Current Treatment Options in Neurology

, Volume 13, Issue 2, pp 217–229 | Cite as

Managing Malignant Cerebral Infarction

  • J. Marc Simard
  • Juan Sahuquillo
  • Kevin N. Sheth
  • Kristopher T. Kahle
  • Brian P. Walcott
Critical Care Neurology

Opinion statement

Managing patients with malignant cerebral infarction remains one of the foremost challenges in medicine. These patients are at high risk for progressive neurologic deterioration and death due to malignant cerebral edema, and they are best cared for in the intensive care unit of a comprehensive stroke center. Careful initial assessment of neurologic function and of findings on MRI, coupled with frequent reassessment of clinical and radiologic findings using CT or MRI are mandatory to promote the prompt initiation of treatments that will ensure the best outcome in these patients. Significant deterioration in either neurologic function or radiologic findings or both demand timely treatment using the best medical management, which may include osmotherapy (mannitol or hypertonic saline), endotracheal intubation, and mechanical ventilation. Under appropriate circumstances, decompressive craniectomy may be warranted to improve outcome or to prevent death.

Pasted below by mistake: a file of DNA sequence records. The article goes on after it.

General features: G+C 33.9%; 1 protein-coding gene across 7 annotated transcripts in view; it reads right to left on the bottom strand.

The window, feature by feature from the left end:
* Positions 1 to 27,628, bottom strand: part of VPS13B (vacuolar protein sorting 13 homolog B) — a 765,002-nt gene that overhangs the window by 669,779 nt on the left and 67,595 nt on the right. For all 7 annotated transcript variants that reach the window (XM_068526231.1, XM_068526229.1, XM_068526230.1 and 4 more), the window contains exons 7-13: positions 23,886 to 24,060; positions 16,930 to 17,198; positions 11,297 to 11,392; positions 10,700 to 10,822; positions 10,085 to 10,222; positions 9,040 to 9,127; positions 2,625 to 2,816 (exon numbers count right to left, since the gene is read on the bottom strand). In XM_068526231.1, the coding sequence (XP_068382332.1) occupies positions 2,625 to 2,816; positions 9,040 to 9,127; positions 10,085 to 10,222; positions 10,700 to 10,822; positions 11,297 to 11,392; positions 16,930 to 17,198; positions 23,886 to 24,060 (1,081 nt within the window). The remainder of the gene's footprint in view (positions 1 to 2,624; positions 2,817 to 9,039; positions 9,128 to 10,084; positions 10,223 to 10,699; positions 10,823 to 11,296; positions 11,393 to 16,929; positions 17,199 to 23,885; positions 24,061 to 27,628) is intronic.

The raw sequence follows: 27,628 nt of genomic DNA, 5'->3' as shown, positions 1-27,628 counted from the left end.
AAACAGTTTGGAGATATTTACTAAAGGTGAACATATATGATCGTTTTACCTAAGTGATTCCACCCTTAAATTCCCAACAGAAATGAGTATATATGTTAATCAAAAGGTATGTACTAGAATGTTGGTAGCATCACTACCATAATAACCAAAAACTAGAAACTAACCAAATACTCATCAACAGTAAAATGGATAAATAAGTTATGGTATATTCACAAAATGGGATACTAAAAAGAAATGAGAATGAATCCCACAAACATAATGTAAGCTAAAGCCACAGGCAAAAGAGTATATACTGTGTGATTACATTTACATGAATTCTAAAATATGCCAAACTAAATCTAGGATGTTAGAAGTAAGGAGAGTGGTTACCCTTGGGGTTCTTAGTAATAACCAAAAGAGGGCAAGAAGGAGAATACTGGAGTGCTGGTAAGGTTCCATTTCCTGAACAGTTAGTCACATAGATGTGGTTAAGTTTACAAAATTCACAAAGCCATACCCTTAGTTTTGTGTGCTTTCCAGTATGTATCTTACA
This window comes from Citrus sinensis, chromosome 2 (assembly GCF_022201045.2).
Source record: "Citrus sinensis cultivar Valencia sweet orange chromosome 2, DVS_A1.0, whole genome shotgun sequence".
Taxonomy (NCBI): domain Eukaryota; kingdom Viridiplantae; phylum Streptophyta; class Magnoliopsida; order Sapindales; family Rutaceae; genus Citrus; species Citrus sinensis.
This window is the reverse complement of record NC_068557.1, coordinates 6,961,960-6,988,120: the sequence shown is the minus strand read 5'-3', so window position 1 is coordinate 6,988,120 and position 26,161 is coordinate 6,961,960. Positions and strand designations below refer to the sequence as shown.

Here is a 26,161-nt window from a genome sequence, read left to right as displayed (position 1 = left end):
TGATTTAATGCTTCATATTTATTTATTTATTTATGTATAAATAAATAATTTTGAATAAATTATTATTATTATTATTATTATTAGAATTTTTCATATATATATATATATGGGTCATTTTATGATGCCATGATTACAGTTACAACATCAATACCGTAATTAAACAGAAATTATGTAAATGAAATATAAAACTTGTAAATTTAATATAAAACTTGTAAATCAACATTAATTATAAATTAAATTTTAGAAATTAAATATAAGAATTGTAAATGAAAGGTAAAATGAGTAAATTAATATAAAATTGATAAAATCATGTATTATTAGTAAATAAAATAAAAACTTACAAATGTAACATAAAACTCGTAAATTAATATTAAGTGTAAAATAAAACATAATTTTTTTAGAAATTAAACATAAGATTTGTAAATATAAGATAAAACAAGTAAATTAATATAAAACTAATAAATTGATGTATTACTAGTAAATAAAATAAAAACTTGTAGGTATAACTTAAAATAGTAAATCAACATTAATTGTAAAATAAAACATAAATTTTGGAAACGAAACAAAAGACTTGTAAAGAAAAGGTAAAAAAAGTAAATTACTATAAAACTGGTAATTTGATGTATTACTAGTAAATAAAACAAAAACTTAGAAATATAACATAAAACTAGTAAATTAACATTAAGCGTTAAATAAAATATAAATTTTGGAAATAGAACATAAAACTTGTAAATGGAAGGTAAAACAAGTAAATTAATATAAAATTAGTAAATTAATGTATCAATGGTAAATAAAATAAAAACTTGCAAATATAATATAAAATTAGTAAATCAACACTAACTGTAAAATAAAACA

Hypertonic Saline Decompressive Craniectomy Hemorrhagic Transformation Midline Shift Malignant Evolution 
These keywords were added by machine and not by the authors. This process is experimental and the keywords may be updated as the learning algorithm improves.



No potential conflicts of interest relevant to this article were reported.

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Copyright information

© Springer Science+Business Media, LLC 2010

Authors and Affiliations

  • J. Marc Simard
    • 1
  • Juan Sahuquillo
    • 2
  • Kevin N. Sheth
    • 3
  • Kristopher T. Kahle
    • 4
  • Brian P. Walcott
    • 4
  1. 1.Department of NeurosurgeryUniversity of Maryland School of MedicineBaltimoreUSA
  2. 2.Department of Neurosurgery, Hospital Universitario Vall d’HebronUniversitat Autònoma de BarcelonaBarcelonaSpain
  3. 3.Department of NeurologyUniversity of Maryland School of MedicineBaltimoreUSA
  4. 4.Department of NeurosurgeryMassachusetts General Hospital, Harvard Medical SchoolBostonUSA

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